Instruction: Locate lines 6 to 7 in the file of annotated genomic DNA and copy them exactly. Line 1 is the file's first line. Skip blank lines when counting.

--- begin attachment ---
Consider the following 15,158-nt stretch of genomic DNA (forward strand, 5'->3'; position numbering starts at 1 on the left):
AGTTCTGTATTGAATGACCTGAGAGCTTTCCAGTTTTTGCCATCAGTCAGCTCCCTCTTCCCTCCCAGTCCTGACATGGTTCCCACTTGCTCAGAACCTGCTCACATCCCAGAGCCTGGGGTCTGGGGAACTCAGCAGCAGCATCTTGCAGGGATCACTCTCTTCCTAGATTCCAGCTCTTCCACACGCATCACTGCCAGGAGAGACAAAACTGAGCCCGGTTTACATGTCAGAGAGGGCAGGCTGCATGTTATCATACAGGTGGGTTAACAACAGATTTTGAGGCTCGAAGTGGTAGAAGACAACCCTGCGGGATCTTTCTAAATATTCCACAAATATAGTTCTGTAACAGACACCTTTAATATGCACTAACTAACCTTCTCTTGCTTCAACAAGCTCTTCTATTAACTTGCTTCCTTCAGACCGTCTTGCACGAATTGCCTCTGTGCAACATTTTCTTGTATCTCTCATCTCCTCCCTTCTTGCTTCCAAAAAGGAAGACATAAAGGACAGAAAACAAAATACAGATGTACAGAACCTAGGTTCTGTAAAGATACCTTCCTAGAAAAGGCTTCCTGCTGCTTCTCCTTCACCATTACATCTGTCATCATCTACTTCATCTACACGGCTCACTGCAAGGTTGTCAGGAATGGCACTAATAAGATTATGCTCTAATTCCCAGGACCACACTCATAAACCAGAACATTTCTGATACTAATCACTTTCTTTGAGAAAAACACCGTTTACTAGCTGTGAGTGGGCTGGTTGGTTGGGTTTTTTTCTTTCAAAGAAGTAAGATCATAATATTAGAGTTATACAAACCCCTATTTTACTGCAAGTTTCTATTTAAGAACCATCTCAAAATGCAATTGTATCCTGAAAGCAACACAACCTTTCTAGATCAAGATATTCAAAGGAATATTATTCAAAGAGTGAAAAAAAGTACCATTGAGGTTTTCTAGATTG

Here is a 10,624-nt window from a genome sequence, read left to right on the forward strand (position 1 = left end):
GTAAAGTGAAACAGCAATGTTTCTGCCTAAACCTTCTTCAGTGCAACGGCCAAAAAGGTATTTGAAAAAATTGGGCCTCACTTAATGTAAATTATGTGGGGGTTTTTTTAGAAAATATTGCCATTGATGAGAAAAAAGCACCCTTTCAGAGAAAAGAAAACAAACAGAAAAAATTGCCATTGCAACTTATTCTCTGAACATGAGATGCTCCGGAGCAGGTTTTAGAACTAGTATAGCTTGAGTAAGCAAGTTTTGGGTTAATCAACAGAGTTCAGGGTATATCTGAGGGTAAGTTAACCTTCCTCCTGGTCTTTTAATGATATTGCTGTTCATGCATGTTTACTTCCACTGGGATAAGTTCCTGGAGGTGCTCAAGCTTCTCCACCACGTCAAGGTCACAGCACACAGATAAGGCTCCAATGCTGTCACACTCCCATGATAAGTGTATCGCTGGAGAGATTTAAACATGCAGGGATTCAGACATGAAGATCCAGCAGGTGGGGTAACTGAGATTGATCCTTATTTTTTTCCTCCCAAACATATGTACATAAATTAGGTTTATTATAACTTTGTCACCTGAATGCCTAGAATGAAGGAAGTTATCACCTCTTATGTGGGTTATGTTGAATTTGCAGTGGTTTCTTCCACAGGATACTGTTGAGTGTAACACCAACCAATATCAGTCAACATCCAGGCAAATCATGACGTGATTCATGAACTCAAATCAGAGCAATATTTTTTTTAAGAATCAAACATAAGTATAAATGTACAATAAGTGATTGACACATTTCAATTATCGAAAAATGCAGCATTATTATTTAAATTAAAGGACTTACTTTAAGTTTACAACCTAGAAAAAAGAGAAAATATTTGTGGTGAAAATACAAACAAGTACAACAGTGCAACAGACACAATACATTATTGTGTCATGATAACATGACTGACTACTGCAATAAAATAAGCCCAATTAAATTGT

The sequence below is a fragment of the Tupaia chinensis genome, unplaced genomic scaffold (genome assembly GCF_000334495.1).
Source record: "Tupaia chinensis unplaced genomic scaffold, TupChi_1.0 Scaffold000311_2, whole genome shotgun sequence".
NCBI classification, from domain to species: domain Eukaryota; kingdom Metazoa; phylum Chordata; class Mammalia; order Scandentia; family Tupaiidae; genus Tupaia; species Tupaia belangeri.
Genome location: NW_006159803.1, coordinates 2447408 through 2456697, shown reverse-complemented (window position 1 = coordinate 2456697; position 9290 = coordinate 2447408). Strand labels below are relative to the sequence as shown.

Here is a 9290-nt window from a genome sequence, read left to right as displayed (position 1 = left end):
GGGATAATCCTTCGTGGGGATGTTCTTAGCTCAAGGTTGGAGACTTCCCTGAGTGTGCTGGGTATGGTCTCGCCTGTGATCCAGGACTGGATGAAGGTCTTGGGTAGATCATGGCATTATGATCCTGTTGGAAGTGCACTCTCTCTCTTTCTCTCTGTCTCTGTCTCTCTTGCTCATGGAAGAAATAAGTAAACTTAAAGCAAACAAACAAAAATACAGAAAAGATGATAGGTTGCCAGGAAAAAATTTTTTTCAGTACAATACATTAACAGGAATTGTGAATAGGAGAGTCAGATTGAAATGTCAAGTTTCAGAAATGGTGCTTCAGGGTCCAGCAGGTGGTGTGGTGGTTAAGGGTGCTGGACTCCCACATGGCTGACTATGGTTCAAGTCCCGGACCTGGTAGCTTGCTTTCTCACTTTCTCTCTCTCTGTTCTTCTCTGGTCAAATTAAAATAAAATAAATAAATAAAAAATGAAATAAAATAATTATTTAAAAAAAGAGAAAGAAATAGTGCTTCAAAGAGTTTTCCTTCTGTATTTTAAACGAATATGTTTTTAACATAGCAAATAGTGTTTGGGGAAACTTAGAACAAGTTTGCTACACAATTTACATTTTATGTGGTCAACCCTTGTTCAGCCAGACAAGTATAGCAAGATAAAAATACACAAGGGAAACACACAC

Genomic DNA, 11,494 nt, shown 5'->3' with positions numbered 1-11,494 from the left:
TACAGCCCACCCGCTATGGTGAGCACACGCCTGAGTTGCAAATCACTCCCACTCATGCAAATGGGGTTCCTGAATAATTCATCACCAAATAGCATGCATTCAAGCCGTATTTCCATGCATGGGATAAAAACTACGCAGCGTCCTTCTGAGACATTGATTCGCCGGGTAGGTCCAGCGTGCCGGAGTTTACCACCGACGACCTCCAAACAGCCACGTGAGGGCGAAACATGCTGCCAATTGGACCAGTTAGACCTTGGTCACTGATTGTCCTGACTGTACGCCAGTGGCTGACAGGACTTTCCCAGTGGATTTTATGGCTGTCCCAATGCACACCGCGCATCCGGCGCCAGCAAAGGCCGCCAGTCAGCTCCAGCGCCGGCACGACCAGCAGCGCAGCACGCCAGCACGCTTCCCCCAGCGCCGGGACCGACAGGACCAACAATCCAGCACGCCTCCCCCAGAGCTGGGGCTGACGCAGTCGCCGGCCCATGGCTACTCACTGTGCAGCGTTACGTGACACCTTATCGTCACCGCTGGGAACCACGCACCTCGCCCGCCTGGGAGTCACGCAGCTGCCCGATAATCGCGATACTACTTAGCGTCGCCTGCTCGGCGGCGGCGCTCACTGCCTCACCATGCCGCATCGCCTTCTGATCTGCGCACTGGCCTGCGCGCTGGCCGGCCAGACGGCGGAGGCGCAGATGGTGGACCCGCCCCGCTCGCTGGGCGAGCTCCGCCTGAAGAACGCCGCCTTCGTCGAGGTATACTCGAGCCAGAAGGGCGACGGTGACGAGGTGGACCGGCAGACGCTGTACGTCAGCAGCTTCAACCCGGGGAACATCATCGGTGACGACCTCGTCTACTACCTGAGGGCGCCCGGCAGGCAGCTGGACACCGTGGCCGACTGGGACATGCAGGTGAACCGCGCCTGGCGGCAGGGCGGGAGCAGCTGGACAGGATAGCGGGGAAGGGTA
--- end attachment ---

Source record: "Tupaia chinensis unplaced genomic scaffold, TupChi_1.0 Scaffold000311_2, whole genome shotgun sequence".
NCBI classification, from domain to species: domain Eukaryota; kingdom Metazoa; phylum Chordata; class Mammalia; order Scandentia; family Tupaiidae; genus Tupaia; species Tupaia belangeri.